We did the rock scramble section first and finished on the fire road. Although it was warmer out, there was snow and ice on the trail once you got to higher elevation. I would recommend wearing hiking boots or shoes with good traction. The snow was not deep and packed down but your shoes will get wet on the bottom making the rock scramble sections difficult. I had sneakers on and was able to complete the hike but would not recommend wearing them. The descent had the worst conditions, there was a section that was mostly a sheet of ice and very difficult. We found the best method to get down without falling was to step on rocks that were protruding. Once we got through this section and to the fire road, everything was dry. Although, the fire road is long and boring, we were glad to be done with the ice!
It took us a total of 5 hours, including stopping for about 20 mins at the top to eat and enjoy the views. I would recommend going this time of year if you want to enjoy the hike without the crowds. Just be prepared for possible snow/ice!
Date of Hike: Sunday, January 18, 2015
We chose to go up the rock scramble, and with 2,300 feet of vertical climb in 3.8 miles there was a lot of scrambling, but we loved the challenge and we loved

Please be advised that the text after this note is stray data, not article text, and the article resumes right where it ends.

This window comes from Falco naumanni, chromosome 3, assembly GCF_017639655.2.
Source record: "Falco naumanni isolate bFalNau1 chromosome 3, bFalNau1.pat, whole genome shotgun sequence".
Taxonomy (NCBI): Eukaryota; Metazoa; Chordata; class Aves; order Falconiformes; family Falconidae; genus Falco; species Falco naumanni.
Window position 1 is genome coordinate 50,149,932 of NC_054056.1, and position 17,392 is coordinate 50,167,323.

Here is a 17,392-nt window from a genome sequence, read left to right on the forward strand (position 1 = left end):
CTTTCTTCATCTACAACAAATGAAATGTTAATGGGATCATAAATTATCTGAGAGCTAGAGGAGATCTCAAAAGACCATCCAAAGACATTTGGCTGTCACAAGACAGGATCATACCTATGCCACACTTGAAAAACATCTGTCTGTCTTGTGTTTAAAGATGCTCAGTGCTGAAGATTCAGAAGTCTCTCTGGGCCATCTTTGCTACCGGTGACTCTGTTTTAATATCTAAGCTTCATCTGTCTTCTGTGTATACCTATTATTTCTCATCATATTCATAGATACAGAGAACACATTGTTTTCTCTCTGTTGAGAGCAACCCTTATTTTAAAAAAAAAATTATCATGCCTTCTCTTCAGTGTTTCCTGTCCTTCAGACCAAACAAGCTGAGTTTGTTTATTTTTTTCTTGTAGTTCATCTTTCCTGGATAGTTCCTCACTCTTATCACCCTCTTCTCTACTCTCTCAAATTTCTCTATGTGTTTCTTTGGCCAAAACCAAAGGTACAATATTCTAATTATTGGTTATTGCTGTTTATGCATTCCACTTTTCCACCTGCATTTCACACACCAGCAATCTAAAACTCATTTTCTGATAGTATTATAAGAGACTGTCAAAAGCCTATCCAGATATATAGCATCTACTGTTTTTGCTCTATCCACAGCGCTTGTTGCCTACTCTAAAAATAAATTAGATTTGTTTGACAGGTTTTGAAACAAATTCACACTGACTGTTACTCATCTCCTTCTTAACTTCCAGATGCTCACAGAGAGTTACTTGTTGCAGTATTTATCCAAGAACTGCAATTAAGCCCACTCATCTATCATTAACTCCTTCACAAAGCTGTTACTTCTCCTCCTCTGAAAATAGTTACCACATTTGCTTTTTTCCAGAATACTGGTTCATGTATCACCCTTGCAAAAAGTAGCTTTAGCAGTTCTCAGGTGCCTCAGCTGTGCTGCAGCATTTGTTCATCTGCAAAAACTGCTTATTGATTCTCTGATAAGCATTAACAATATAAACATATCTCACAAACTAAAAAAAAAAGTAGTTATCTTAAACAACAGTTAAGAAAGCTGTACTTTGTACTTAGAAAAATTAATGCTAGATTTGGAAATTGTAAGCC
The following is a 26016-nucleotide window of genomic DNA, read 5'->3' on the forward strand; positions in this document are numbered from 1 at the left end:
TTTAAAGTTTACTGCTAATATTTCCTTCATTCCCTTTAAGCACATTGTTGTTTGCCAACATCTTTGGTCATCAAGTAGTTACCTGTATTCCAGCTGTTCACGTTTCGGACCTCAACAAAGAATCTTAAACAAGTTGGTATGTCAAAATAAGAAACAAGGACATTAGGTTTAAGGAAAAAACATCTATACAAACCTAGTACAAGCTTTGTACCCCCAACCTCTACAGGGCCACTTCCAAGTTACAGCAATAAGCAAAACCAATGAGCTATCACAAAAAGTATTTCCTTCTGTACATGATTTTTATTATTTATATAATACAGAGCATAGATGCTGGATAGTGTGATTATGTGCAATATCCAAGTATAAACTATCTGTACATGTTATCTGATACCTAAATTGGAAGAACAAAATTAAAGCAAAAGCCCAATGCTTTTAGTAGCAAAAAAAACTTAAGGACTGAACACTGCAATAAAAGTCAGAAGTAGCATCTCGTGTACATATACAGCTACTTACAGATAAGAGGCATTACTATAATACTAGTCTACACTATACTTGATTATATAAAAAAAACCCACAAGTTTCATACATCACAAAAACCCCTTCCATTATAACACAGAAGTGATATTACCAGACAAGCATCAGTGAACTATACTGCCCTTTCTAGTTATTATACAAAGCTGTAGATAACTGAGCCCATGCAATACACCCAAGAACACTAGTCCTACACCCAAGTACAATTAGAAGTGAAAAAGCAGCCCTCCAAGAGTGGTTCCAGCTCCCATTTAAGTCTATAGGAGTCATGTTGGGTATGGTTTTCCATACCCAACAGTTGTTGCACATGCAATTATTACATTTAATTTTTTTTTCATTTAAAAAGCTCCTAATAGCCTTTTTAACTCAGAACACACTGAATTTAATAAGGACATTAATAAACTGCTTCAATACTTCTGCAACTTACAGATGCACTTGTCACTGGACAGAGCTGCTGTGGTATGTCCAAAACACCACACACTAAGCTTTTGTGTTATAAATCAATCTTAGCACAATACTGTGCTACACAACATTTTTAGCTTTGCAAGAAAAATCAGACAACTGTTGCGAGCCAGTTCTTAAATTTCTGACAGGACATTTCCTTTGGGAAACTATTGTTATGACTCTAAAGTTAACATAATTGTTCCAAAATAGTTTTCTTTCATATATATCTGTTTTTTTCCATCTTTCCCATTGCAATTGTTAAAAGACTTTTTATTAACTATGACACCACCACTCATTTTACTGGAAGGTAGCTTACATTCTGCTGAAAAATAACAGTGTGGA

the views. This is both challenging and an awesome hike. We are 54 and 55, both loved it and felt both challenged and satisfied. We were hoping to be the first up In 2015, but we had lots of company. A beautiful day with a tiny bit of sleet and rain, but we loved it and we both totally recommend the circuit hike, going up with the rock scramble and down the saddle trail and road. We both felt like this was a "lifetime hike" - in our top ten. Just be sure to take water and safety stuff and if you go up the rock scramble side - be ready to rumble. And be safe by following Park Service recommendations.
Date of Hike: Saturday, December 27, 2014
This time, we did the hike in reverse so we get the boring part, the fire road, over first. From then on it was beautiful. I do not recommend this hike to people who are afraid of heights or do not enjoy rock scrambling.
Before and after pictures of 'The Staircase' section on the Ridge Trail of Old Rag. The 2 black and white photos were taken in 1968 prior to the boulder falling and partially blocking the route in the early 1970's, then as it appears today in the picture on the right.
1968 Photos courtesy of Henri Weems
January (photos courtesy of Heidi W.)
Mid April (photos courtesy of Jake)
Video - Beginning Of The Rock Scramble Ridge Trail - Early October